## The Optimality Principal

Let us define: . For the simplicity of the discussion we assume that both S and A are finite. The optimality equations (also known as Bellman equations) are:

Where UN(hN)=rN(sN) for hN=(hN-1,aN-1,sN).

Note that replacing the max operation in the equation with the action taken by policy , we get the equation for computing the return of policy .

Theorem 3.2   Let Ut be the solution for the optimality equations for t = 1 up to N-1, then:

(1)

(2)

Proof:First, we will show by induction that for and for every . Then we exhibit a specific policy for which and that this will conclude the proof.

Basis: When t=N, by definition for every policy and therefore uN(hN)=u*N(hN).

Induction Step: Let us assume that for and . Let be a policy in (that performs the operation dn' on step n). for t=n:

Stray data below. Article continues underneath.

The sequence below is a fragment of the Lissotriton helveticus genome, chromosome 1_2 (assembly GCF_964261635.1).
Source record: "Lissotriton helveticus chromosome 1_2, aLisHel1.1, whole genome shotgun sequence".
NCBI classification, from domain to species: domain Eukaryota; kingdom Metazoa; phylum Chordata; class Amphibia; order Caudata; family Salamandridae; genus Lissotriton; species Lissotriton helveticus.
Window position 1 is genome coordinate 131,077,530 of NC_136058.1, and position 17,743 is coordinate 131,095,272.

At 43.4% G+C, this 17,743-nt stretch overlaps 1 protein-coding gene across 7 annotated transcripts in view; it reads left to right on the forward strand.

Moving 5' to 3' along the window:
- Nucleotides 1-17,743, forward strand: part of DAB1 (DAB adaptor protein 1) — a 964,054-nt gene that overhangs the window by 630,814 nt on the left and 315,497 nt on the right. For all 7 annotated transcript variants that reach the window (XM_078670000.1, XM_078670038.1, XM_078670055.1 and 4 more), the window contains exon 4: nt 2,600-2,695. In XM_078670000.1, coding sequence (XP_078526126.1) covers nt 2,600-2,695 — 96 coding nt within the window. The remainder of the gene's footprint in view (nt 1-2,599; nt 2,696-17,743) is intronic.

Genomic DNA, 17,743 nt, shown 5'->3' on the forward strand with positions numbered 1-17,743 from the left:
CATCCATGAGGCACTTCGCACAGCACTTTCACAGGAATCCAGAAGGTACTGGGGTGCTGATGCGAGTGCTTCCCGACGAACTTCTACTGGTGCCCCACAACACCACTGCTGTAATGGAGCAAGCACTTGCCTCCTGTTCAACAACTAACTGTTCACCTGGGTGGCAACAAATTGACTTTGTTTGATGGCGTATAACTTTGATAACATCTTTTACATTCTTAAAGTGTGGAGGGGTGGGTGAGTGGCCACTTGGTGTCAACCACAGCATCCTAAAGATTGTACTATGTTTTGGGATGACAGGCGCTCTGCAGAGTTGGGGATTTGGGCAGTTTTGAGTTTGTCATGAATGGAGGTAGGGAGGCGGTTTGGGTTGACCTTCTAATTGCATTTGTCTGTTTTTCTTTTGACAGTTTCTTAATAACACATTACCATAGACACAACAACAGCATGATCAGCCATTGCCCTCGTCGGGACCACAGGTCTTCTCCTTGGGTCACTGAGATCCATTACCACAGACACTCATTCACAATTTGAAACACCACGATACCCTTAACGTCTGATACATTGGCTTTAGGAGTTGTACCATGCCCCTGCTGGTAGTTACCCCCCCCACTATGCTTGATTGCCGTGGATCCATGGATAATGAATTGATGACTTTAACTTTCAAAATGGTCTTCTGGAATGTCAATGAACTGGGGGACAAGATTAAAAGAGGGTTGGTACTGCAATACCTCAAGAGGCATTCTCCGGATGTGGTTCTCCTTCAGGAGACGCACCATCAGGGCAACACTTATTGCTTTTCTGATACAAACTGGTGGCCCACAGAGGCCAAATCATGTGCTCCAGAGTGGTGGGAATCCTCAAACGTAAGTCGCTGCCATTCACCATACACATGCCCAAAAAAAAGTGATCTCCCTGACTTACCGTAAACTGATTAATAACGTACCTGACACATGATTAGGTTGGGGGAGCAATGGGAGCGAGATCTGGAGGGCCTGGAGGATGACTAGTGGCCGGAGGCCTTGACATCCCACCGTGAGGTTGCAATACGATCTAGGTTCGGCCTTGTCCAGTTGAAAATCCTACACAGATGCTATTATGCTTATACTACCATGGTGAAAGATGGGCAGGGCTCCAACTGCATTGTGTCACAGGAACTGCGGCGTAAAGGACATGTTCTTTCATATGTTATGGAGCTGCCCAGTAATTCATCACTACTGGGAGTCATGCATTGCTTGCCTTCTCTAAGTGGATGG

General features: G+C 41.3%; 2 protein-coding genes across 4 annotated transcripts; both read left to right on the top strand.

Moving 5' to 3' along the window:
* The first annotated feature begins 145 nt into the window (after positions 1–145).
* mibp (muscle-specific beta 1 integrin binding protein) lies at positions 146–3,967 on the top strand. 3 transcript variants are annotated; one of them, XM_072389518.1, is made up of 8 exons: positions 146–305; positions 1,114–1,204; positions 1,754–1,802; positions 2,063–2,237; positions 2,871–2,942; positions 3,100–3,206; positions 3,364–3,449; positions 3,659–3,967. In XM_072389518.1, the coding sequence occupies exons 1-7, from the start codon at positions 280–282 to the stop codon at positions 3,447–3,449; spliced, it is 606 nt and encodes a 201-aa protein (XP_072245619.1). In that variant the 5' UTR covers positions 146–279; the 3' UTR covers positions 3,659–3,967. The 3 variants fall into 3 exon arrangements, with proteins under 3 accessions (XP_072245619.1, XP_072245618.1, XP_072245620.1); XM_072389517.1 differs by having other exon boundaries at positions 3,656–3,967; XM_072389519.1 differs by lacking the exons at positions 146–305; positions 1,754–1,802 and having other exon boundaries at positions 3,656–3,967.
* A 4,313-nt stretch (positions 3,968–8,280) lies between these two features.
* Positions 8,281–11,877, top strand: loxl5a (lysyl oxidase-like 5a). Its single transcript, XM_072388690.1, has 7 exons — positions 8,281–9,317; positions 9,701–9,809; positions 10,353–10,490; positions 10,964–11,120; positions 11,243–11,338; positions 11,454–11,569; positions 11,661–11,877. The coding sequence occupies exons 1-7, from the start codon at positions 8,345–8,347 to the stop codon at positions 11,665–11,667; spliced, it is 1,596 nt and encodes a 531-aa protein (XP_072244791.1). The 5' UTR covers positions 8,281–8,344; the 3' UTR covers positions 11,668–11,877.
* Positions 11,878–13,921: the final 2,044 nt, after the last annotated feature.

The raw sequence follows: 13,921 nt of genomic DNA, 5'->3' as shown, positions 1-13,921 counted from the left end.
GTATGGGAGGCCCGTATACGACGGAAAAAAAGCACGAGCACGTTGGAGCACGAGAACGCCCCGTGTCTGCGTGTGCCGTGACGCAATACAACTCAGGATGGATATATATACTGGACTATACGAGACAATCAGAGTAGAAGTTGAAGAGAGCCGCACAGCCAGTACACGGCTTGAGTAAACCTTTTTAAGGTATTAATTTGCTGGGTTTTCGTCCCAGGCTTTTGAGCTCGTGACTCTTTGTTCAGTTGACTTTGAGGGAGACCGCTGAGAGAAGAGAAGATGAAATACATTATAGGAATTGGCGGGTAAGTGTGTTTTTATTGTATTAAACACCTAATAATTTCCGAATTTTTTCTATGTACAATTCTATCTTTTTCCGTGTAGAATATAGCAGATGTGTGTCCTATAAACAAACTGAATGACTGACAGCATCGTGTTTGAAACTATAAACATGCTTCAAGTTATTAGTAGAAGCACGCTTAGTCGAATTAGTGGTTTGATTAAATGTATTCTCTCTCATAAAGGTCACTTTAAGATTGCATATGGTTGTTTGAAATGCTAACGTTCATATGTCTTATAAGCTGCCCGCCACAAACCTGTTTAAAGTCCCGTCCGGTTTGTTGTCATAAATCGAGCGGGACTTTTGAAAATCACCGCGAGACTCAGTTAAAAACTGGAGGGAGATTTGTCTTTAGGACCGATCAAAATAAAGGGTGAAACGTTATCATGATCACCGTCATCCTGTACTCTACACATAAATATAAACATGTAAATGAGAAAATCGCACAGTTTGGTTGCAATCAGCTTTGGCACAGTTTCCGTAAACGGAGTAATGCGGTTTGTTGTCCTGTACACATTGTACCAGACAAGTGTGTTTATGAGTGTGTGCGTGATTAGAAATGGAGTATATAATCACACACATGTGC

Consider an arbitrary policy , that for history hn uses stochastic action q(a). By the induction assumption,

Therefore, for every and in particular to the optimal policy, . It is left to show that there exists a policy for which . Let us define in the following manner:

We will now show that using reversed induction on n.

Basis: for n=N this is obviously true.

Induction Step:

The second equality is by the induction hypothesis, that for . Therefore and since it is clear that un(hn)=u*n(hn) as was required.